Why Every Car Accident Should Be Reported to Insurance

Two people standing next to their cars and looking at their phones after being in a minor car accident.

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Don't make a costly mistake when it comes to auto insurance.

Key points

  • Drivers who get into a car accident should make sure to report it to insurance.
  • This is important even if a collision seems minor.
  • Drivers should report accidents even if the other driver promises to be responsible for losses.

Drivers who are involved in a motor vehicle collision should report the car accident to their insurer as soon as possible. The crash should be reported at the scene, ideally, or as soon as it is practical to do so after the crash happens.

In some cases, it's tempting not to report an accident to a car insurer. This could be the case for motorists who believe the collision was a minor one. Or if another motorist is responsible for causing the accident and promises to pay for any damages, a driver may feel like they don't need to alert their insurer to what happened.

But while motorists may feel like reporting a crash isn't necessary or could even be counterproductive due to the risk of rising insurance rates, it's generally a good idea to report all collisions that occur. Here’s why.

There's a simple reason to alert insurers to an auto accident

Reporting all collisions is important in order to make sure that insurance provides the promised coverage if things go wrong.

Unfortunately, even a crash that seems minor could end up causing major problems over the long haul. A car may look OK, but internal parts may have been damaged that affect the vehicle's performance and are expensive to fix. Or a driver may feel like they weren't injured or that their injuries were mild, only to discover they have whiplash or internal injuries that require ongoing and costly medical treatment.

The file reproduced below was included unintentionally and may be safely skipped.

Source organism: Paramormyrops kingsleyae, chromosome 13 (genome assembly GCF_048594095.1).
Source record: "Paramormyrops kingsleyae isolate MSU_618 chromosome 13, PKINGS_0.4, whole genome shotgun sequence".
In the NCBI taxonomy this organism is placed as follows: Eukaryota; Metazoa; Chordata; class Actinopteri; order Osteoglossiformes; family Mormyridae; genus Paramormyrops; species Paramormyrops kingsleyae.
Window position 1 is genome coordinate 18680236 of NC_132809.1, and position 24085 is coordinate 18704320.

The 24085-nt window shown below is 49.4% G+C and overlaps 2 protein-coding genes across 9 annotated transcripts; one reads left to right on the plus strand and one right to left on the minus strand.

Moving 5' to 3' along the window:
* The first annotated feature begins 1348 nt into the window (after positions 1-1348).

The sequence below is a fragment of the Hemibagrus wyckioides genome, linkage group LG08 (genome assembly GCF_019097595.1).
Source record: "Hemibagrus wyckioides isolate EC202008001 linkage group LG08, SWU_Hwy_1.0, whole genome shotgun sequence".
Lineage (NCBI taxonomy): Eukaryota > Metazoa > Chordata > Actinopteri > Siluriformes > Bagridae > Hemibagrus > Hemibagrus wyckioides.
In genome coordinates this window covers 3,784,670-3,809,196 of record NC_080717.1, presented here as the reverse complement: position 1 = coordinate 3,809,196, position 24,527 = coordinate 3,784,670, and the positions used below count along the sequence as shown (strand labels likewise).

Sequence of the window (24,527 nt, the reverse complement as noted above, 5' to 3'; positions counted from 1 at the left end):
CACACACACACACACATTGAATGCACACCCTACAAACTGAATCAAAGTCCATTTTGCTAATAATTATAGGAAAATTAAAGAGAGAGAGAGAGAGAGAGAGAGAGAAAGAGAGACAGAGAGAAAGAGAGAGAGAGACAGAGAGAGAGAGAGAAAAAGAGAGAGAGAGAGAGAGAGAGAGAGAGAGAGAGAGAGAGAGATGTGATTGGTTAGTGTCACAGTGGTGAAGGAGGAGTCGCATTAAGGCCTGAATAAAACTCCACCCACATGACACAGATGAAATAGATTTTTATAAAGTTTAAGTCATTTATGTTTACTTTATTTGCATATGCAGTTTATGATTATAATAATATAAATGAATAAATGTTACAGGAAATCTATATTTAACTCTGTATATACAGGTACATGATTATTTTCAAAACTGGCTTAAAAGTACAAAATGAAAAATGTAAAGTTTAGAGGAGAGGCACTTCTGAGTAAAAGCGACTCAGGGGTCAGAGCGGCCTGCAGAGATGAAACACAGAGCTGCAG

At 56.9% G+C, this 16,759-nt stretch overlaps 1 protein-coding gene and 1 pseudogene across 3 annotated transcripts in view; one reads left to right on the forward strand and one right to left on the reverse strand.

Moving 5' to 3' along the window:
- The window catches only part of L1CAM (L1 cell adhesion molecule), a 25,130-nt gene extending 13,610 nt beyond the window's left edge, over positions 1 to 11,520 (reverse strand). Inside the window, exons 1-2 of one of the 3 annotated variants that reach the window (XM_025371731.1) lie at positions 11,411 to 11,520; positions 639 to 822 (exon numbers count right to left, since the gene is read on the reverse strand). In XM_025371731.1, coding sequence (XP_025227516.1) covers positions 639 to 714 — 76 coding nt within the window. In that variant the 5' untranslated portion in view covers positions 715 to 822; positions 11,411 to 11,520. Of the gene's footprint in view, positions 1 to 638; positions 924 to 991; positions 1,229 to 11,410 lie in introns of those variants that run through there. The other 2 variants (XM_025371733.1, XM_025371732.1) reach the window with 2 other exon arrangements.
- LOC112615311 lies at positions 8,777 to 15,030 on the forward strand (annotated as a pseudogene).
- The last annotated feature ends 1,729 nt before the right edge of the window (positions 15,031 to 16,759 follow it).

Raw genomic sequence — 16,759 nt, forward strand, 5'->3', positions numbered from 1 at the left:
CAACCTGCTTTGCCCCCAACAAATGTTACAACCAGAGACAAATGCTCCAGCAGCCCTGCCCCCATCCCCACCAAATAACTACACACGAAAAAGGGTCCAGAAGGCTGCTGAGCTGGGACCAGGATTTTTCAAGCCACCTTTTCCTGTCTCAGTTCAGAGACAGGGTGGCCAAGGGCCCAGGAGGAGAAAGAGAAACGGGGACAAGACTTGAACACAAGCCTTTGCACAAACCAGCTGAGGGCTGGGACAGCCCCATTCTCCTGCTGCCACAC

If an insurer isn't alerted right away to a collision, then it may be more difficult to get these types of damages covered. Drivers could be left without the compensation they need because they failed to alert their insurer to the fact that a covered crash happened.

Don't assume another driver will fulfill a promise to pay

If another motorist was responsible for causing an accident and promises to pay for damages out of pocket, accident victims should still be sure to report the collision to their own auto insurance company.

It may end up that the other driver doesn't have the money to pay for even minor damage -- and, again, even a crash that appeared to cause few problems could turn out to be much more serious. In that situation, the other motorist may not have the money to cover losses without turning to insurance -- even if they promised to do so.

When another motorist is at fault, the accident victim's insurance company will help the victim collect. If it turns out the responsible driver doesn't have the necessary auto insurance in place, then the victim's uninsured or underinsured motorist protection should kick in to pay for damages.

In every situation, motorists need to make sure they can take full advantage of the protections auto insurance provides; that's why drivers pay for insurance coverage in the first place. So don't take a chance on jeopardizing this coverage by not reporting a crash in a timely manner. The risk of uncompensated losses simply isn't worth taking.

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